Working at Hope is not always easy, but it’s always worthwhile. The spectre of violence against us is never too far away, from the windows we can’t have, to blatant threats, to the verbal assault from sidewalk cowards. There are days the insidious aggressions of the Department of Health and Hospitals can make the clinic feel like a crucible. There is an ongoing, national coordinated effort by anti-abortion groups and politicians to enact laws to legislate abortion care out of existence, effectively banning abortion without ever having to touch Roe v. Wade. These targeted regulations of abortion providers, or TRAP laws, are burdensome, medically unnecessary, and are designed to prevent access to abortion care. Abortion care is necessary healthcare and a right. These TRAP laws violate our right to access healthcare. We abortion providers, especially independent providers, know the devastating effect these laws have on our communities. In Louisiana, a state with the second highest poverty rate in the nation, some 94% of Louisiana parishes have no clinics that provide abortions, and 72% of Louisiana women live in those parishes. Restricting access to abortion perpetuates cycles of poverty. When we do not have the ability to self-determine if, when, and how we decide to grow our families, we are trapped in a cycle of violence against our autonomy. 

All the more frustrating and hypocritical, then is the fact that the Louisiana Department of Health and Hospitals uses taxpayers’ money to restrict its citizens physical autonomy. In the next few months with June Medical Services (Hope Medical Group) v. Gee (The Department of Health and Hospitals), the Supreme Court is expected to decide whether Louisiana’s admitting privileges law (Act 620) is unconstitutional based on its precedent in Whole Woman’s Health v. Hellerstedt from just three years ago. In that case, the Supreme Court struck down an identical Texas law, ruling that admitting privileges laws are unconstitutional because they shut down clinics without providing any health or safety benefits to patients. This law requires physicians who provide abortion care in Louisiana to have admitting privileges at a hospital within 30 miles of a clinic. So the upcoming court case is challenging an identical law that was struck down in 2016. The facts, the law, and the Constitution have not changed since 2016. The decision should be the same. The only thing that has changed, however, is the make-up of SCOTUS. This should be a straightforward decision for the Supreme Court. The facts call for the Court to apply its precedent. This is an identical law and requires the same decision. In addition to our right to access abortion, the integrity of the Supreme Court is at stake.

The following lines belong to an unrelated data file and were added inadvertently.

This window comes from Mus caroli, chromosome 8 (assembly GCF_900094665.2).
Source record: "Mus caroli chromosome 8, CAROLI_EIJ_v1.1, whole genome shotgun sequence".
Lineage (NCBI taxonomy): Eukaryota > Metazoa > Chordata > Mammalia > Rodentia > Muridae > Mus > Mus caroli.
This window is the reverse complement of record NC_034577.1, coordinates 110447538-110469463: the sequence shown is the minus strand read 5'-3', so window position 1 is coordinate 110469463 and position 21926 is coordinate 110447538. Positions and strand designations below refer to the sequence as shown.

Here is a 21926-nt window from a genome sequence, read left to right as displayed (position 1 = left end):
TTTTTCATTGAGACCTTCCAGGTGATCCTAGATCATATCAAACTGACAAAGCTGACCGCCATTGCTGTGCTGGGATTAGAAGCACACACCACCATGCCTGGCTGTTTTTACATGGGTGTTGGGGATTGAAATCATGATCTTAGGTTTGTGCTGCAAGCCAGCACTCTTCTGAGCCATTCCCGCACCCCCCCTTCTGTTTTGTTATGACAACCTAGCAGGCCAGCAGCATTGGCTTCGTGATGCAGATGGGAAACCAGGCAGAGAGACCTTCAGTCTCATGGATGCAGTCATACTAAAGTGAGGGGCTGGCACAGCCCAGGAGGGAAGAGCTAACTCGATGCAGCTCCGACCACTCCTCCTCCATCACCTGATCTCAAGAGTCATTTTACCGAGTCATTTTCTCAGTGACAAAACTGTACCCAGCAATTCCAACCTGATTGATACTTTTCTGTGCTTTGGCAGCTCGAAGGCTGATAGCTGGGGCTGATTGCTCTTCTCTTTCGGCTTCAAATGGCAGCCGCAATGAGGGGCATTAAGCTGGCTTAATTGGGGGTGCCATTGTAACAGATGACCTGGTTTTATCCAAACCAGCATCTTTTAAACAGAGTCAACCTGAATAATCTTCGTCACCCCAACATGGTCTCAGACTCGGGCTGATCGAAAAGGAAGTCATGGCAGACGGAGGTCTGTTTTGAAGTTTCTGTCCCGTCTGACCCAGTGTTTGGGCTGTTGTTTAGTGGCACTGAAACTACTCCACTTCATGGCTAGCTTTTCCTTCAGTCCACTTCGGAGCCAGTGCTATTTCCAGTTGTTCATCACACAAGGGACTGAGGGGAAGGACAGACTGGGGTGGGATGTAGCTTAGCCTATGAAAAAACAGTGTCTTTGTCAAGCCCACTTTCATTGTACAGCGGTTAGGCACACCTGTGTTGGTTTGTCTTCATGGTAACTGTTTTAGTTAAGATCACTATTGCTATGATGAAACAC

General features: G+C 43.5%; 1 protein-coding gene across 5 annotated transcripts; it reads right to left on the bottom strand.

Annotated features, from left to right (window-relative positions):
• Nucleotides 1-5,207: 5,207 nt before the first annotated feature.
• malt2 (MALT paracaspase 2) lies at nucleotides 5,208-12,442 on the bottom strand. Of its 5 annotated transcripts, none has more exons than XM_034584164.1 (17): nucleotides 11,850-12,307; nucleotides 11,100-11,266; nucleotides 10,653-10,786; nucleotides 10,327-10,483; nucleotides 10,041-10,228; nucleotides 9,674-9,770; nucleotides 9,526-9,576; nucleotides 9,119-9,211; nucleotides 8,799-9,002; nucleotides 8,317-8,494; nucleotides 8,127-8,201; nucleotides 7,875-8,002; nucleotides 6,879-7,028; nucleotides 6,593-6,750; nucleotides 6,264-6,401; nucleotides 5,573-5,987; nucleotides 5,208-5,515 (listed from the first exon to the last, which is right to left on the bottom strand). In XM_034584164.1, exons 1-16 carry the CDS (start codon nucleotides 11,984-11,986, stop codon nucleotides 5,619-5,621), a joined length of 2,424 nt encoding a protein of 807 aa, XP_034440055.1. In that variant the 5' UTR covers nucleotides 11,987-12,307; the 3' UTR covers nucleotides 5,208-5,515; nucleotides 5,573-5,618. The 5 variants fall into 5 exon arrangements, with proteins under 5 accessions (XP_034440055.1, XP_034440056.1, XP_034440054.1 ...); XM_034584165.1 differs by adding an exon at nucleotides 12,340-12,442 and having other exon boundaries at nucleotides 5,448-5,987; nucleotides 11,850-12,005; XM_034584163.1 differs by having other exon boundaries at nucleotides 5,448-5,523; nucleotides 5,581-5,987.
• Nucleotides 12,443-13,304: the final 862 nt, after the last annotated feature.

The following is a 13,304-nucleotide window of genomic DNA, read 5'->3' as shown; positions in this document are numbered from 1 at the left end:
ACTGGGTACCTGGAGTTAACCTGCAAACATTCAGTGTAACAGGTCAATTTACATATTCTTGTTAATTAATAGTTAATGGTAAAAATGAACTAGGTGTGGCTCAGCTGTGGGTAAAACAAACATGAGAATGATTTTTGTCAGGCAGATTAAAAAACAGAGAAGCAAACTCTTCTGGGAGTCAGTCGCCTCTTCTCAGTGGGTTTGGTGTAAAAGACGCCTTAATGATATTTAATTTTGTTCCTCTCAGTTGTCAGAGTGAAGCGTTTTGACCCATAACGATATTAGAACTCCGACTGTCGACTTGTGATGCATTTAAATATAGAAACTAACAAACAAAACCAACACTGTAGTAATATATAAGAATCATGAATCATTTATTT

With the weight of this upcoming court case in addition to the balancing act of emotional labor required to provide compassionate healthcare, it’s easy to become weary from the daily struggle. I can’t imagine doing this work without the strength of the Hope Medical Group staff. We keep each other sane, safe, and supported. I can say that, in the face of mounting pressures, we have come to receive more support than ever before: the Center for Reproductive Rights, the Abortion Care Network, the National Abortion Federation, the Abortion Access Front, Shout Your Abortion, the National Abortion Rights Action League, Sister Song, New Orleans Abortion Fund, and the many other individuals who send us love and support are immensely important. In addition to supporting these groups, you can send direct support to our patients through the Goldstein Fund

(Photo Credit: left, Dylan Glasgow Guice; right, Sarah McCammon)

AJ Haynes is the lead singer of the Seratones. Their latest album, Power, is out now.

(Photo credit: Chad Kamenshine)